Most of the students I have had have been working near the standard and the process above is what I use for them. However, there are other students for whom assessment against the standard has been extremely easy. These are the ones in the Well Below and Above categories – the ‘tails’ at either end. I know what the result is going to be before I enter their data into my spreadsheet. They are not operating near the standard at all. It takes a matter of seconds to assess them yet this is all the Ministry requires. There is no point telling these students and their families how they measure up against this standard. They need to know how they’re doing in relation to the actual curriculum level they’re working at. A kid who’s still figuring out how to use a ruler in Year 7 doesn’t need to be told that they can’t use ‘effective mental multiplicative strategies’. Everyone already knows that. They do need to know what they can do, what they got better at during the year and what they can do next to get even better. If they’re almost at the standard in geometry but still can’t figure out place value then that’s what I want to tell their families…and give them suggestions for how to use geometry to help them get numbers. A kid who’s studying NCEA maths in Year 8 (as some are) doesn’t benefit from knowing they can identify a prism. They could do that when they were 8. They also need to know how they’re improving and what they should work on next. It’s also important to let them know that maybe they were writing at a Year 11 level halfway through the year but now they’ve dropped to a Year 9 level. If I only have to say that they’re above the standard then no one will know they’re doing worse (but I’ll still look good…yay). Good teachers will report on this to the student and their family but there is no requirement from the Ministry to do so. Actually assessing this sort of data on a national level would be a massive undertaking and I ‘m unsure whether it would serve much purpose.

I’ve enjoyed the process of assessing for National Standards and have found that analysing my kids’ work like this – being allowed the time to do so – has helped me identify specific needs for individual students. It’s labelling this analysis as Well Below, Below, At and Above the standard that I have trouble with. It’s not truthful and it doesn’t help anyone learn. I’ll use my analysis to set challenging goals for students; to get them to set goals for themselves. Goals that they can reach if they work for it. The National Standards are too often goals that are either out of reach or already surpassed. If National Standards become the goals kids aim for, learning will become meaningless for many. I want my students to measure themselves against their own standards; to constantly want to improve; to see that they are doing better this week than last week and know why; to see that they are doing worse this week than last week, know why and what to do about it; to love to learn and continue doing so throughout their lives. This is what I expect of adults. It is certainly what I expect of myself. Why doesn’t the government expect it of our kids?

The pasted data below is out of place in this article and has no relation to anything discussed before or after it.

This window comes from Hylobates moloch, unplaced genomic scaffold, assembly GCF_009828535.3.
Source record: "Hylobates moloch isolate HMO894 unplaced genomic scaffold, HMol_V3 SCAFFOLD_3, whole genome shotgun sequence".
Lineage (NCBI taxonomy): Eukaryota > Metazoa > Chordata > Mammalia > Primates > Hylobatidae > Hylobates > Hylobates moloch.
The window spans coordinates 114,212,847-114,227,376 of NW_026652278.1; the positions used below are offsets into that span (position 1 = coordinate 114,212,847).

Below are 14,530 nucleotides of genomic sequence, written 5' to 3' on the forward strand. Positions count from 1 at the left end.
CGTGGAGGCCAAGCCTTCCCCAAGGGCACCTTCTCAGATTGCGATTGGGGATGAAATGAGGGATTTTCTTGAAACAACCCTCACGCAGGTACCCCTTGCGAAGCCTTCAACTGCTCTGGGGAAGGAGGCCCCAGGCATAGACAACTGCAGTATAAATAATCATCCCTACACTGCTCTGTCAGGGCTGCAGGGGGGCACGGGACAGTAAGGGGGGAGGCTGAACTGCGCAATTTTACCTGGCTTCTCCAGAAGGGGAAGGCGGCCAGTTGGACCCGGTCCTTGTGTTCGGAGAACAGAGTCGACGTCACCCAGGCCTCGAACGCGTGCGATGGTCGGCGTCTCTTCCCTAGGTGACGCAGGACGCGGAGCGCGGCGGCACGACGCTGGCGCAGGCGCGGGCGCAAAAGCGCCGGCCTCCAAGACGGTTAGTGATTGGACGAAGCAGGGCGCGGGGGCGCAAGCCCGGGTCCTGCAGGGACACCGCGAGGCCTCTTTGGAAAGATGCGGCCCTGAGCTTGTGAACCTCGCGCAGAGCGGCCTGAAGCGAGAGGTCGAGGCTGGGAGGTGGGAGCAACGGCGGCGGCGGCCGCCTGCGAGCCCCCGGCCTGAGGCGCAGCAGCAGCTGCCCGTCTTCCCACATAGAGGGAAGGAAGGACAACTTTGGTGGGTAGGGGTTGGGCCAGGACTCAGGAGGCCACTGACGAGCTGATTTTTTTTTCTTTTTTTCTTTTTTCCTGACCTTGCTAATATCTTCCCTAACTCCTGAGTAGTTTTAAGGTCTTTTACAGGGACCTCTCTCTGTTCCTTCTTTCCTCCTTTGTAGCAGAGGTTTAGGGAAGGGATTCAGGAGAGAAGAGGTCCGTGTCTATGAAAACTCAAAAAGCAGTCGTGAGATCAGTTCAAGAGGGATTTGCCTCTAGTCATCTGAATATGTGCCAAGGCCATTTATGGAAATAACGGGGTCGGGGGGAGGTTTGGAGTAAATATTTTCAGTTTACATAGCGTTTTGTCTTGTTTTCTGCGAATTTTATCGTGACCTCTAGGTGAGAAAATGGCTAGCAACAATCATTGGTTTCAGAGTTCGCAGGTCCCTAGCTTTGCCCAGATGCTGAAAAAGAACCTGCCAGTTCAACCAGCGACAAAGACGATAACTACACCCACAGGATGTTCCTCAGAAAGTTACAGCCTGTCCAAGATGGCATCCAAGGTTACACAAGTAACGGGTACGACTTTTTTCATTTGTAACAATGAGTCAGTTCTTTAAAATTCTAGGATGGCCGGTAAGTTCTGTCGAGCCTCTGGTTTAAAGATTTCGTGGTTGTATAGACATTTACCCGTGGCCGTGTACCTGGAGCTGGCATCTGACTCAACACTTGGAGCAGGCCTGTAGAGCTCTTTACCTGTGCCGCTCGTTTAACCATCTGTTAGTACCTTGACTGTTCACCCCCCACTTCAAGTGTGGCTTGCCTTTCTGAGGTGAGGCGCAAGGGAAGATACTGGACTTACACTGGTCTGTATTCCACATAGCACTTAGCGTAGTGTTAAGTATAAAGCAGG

One thought on “Why National Standards aren’t standard

  1. This is the clearest explanation of what national standards means ‘on the ground’ that I, a childless non-NCEA schooled adult, has come across. I wonder, does the answer lie in modifying the national standards system, or should it be thrown out altogether?